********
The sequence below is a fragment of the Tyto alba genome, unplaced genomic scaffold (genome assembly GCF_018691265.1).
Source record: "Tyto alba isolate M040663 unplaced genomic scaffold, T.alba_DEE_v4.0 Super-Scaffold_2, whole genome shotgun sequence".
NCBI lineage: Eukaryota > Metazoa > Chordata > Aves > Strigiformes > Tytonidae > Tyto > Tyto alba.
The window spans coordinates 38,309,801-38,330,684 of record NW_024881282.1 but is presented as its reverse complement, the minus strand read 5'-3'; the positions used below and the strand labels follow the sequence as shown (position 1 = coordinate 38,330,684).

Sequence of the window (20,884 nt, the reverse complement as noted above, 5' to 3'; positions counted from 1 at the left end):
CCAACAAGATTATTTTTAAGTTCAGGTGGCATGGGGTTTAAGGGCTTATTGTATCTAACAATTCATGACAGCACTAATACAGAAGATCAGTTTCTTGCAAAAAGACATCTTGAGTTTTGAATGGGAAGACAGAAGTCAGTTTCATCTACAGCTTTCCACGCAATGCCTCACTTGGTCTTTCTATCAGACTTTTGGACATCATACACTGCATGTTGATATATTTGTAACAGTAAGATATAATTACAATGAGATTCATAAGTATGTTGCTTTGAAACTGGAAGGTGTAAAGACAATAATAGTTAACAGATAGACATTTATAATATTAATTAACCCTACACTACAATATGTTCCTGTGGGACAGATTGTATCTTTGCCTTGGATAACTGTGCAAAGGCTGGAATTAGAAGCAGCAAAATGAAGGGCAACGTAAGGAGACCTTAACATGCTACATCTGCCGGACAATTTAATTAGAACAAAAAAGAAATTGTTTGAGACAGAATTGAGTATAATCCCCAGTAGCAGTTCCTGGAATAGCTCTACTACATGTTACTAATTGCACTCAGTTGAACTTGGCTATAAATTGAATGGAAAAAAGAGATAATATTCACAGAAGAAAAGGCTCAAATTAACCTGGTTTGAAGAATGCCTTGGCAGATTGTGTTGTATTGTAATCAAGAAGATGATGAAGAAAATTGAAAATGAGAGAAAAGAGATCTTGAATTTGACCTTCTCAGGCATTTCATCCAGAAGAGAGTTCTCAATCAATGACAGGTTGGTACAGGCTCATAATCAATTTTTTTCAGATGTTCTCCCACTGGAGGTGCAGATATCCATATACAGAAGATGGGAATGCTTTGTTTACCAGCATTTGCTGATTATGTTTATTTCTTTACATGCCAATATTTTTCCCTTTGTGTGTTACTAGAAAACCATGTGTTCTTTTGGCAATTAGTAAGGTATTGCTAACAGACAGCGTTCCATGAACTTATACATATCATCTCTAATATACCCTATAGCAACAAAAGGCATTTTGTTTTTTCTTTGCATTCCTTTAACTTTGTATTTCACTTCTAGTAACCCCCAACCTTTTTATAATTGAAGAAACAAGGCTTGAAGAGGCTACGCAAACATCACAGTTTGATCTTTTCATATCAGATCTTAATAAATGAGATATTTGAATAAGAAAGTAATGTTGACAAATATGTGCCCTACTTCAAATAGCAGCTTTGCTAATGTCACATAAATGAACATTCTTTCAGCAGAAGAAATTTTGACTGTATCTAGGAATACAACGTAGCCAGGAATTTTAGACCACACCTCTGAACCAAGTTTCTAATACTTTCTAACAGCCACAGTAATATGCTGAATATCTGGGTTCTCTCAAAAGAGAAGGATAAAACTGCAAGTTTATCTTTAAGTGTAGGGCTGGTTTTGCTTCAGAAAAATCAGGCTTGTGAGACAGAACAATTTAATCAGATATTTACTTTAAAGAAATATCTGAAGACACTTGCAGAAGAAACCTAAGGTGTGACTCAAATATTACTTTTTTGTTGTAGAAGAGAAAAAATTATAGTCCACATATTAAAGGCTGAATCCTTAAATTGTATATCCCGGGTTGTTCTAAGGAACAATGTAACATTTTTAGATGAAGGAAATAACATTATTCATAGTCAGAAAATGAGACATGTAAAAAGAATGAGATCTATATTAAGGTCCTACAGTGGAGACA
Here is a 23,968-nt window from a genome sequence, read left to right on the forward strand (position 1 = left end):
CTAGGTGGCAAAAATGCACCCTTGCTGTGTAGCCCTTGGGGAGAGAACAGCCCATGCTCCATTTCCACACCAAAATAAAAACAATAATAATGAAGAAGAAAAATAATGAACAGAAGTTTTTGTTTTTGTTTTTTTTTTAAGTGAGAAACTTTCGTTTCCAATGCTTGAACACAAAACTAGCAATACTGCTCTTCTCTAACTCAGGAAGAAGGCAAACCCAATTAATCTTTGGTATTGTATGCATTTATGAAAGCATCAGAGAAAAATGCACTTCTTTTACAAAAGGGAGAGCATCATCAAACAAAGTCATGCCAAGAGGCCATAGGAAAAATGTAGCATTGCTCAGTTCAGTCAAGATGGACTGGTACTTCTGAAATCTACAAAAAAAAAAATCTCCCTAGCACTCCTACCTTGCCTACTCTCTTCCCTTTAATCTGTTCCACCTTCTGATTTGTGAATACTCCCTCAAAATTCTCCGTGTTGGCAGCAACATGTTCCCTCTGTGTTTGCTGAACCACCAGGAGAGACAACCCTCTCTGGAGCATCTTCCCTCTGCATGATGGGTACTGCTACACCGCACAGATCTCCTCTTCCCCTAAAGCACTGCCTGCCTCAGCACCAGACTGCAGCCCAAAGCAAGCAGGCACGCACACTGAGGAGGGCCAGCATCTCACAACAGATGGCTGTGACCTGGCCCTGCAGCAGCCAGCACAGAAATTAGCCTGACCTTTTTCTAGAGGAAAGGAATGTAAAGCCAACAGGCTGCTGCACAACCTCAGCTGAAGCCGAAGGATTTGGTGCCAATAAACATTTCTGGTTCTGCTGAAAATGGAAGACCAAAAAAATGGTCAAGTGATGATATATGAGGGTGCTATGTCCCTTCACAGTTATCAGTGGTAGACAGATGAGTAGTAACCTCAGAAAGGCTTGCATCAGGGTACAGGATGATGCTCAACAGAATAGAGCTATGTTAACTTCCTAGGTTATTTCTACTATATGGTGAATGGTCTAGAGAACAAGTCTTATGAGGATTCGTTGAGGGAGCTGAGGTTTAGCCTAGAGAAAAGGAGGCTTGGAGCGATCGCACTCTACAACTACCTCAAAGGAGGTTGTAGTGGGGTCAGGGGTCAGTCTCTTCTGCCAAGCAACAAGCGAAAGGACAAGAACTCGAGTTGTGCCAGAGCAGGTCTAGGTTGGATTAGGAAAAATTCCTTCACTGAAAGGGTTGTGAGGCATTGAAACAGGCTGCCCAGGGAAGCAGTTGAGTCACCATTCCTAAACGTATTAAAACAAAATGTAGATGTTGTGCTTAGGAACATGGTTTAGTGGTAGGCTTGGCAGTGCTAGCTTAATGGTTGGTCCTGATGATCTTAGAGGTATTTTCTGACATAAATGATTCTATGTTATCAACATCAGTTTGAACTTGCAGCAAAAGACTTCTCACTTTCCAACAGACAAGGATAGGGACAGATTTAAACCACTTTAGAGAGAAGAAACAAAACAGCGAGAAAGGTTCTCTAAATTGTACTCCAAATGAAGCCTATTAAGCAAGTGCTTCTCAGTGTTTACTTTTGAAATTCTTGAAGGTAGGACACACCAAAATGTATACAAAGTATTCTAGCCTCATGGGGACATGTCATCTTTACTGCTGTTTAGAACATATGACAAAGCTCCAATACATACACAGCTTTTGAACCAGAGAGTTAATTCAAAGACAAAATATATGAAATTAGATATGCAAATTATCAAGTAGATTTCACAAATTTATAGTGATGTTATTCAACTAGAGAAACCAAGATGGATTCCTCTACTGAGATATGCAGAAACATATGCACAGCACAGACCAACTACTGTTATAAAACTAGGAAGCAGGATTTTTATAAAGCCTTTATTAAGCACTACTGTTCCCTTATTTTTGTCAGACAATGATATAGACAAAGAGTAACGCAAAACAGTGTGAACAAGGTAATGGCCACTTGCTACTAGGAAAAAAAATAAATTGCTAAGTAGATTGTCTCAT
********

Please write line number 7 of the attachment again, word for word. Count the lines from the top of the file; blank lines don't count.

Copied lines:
Here is a 23,968-nt window from a genome sequence, read left to right on the forward strand (position 1 = left end):